Does Long Hair Threaten Prison Security?

In December 1997, the California Department of Corrections passed “emergency” regulations seriously restricting prisoners’ rights to have long hair, earrings and fingernail polish and affecting other so-called grooming standards. There was, of course, no emergency, only a continuing effort by the CDC to dehumanize prisoners and further isolate them from the rest of society.
The CDC has swung in its policies from any semblance of rehabilitation to being purely punitive.
To make their policies palatable to the public, they must dehumanize the prisoners. A media ban, preventing the media from entering prisons and interviewing particular prisoners, is designed to prevent the public from seeing human beings affected by these policies. Other programs, such as family visits, under the excuse that they are “conjugal” visits and a sex privilege for inmates, are also under attack. Family visits allow mothers to touch their children. With
out that fundamental nurturing, the link between a mother and her children, already strained by the forced separation, is further jeopardized for both of them.
Plans for future “emergencies” include removing many lawbooks from prison law libraries, removing weight lifting equipment from the yards, random drug testing of prisoners, ending quarterly packages and reducing good time for prisoners who actively pursue too many lawsuits.
CCWP joined many religious, cultural and prison activist organizations in denouncing the so-called “emergency grooming regulations.” Following is the statement one of our members made at the CDC hearing:
“CCWP is particularly concerned with the situation that women prisoners face in California.
“The so-called grooming standards are part of a longstanding policy which has developed in the CDC to strip back the Prisoners’ Bill of Rights which was formulated in the 1970s under Governor Jerry Brown as a response to a militant prison movement as well as growing outside support. Since that time, and particularly in the last few years, the state has pulled back from this Bill of Rights. The CDC has rescinded the Bill of Rights; has instituted a media ban policy which means that the news media is not able to enter the prisons and interview individual prisoners; has cut back significantly on family visits; has begun x-raying visitors in several institutions; has generated these so-called grooming policies; and now we hear about the possibility of abandoning quarterly packages and changing uniforms. At the same time, the prisons become more and more crowded, the California Correctional Peace Officers Association grows more and more powerful, and the budget of the CDC expands in leaps and bounds.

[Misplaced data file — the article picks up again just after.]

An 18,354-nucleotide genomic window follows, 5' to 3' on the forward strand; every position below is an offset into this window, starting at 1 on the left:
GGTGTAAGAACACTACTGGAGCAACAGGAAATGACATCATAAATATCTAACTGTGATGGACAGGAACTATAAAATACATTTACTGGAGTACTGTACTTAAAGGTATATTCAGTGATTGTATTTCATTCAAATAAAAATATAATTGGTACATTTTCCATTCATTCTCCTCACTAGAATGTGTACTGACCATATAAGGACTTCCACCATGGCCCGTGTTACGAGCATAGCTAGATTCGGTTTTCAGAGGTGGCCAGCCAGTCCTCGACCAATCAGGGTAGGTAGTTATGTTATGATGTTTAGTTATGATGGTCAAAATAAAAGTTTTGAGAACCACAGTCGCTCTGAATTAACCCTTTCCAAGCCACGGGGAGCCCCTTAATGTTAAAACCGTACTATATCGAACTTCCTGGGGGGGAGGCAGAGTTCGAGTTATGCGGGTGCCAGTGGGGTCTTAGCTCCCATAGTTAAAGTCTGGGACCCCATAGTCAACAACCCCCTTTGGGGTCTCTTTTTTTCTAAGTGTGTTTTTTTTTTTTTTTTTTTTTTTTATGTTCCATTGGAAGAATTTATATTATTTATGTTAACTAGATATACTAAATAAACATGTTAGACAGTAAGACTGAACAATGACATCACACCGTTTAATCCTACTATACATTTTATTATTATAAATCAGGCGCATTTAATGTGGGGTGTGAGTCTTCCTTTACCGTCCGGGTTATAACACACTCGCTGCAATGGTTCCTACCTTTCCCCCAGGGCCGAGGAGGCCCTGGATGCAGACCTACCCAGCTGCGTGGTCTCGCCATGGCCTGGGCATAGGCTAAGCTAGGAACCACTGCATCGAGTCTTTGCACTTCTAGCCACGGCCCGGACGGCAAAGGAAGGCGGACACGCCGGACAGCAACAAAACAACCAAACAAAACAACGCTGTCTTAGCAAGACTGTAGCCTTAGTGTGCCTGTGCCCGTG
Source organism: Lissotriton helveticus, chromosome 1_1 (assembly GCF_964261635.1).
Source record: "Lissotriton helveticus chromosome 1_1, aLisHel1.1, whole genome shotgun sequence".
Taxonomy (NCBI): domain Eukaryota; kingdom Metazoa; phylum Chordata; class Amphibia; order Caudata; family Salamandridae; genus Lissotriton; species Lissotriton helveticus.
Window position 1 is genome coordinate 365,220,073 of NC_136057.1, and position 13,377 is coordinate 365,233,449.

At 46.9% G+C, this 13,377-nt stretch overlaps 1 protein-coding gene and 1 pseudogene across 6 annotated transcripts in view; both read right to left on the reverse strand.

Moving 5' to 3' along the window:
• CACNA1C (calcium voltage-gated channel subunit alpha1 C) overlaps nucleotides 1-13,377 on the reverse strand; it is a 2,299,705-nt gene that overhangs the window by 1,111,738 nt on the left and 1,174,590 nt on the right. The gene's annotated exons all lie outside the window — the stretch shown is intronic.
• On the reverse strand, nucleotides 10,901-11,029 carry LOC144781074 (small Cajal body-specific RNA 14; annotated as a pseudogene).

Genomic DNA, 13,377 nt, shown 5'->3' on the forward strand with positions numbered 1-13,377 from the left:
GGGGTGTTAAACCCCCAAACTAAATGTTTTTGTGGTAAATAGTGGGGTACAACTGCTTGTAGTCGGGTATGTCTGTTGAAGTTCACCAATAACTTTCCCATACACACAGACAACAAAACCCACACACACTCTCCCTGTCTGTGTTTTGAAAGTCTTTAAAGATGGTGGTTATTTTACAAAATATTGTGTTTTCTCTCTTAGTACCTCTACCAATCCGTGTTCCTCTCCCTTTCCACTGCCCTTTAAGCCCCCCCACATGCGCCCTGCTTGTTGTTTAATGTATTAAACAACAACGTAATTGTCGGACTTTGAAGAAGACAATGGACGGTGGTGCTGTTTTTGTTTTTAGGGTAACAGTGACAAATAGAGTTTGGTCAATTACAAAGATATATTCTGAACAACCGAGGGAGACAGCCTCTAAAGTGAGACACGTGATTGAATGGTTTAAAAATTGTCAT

“One of the things that strikes me most about these so-called grooming standards is the CDC’s obsession with defining and protecting the differences between men and women. Use of the terms “flamboyant,” “masculinize” and “de-feminize” shows some of the real concern here. There are differences between prisoners, including differences of sexuality and sexual identity. Male prisoners who are more “feminine” as well as female prisoners who are more “masculine” should be protected, rather than forced to fit into molds that the CDC has determined are normal.
“There are clear issues of religious and cultural beliefs regarding individual grooming practices. We believe that the CDC is trying to make a very clear point ? that to maintain order in totally overcrowded and inhumane institutions, they must dehumanize the people within them. Their goal is to prove to the public and to the prisoners themselves that these men and women are nothing more than mirror images of each other. That individual differences between them are bad and that a faceless mass is what they are keeping behind these walls. In reading these proposed regulations I am reminded of photographs from concentration camps; where people’s individual features are lost in a mass of similarly dressed, clothed and (un)groomed people.
“The women and men in California’s prisons are not faceless – they are our mothers, our daughters, our brothers and our sons. They have done the crime; they are doing the time. Let that be punishment enough.”